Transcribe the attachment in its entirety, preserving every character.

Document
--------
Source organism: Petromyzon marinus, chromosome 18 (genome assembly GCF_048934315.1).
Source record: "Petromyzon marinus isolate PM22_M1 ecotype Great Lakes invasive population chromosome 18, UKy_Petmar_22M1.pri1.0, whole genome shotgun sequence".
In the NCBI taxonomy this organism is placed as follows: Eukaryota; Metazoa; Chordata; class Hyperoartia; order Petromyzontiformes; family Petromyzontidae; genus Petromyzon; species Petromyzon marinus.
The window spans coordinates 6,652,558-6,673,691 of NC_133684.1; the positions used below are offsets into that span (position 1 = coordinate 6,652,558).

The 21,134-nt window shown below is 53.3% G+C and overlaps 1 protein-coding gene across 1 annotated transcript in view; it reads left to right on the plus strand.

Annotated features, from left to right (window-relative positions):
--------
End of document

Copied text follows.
Source organism: Petromyzon marinus, chromosome 18 (genome assembly GCF_048934315.1).
Source record: "Petromyzon marinus isolate PM22_M1 ecotype Great Lakes invasive population chromosome 18, UKy_Petmar_22M1.pri1.0, whole genome shotgun sequence".
In the NCBI taxonomy this organism is placed as follows: Eukaryota; Metazoa; Chordata; class Hyperoartia; order Petromyzontiformes; family Petromyzontidae; genus Petromyzon; species Petromyzon marinus.
The window spans coordinates 6,652,558-6,673,691 of NC_133684.1; the positions used below are offsets into that span (position 1 = coordinate 6,652,558).

The 21,134-nt window shown below is 53.3% G+C and overlaps 1 protein-coding gene across 1 annotated transcript in view; it reads left to right on the plus strand.

Annotated features, from left to right (window-relative positions):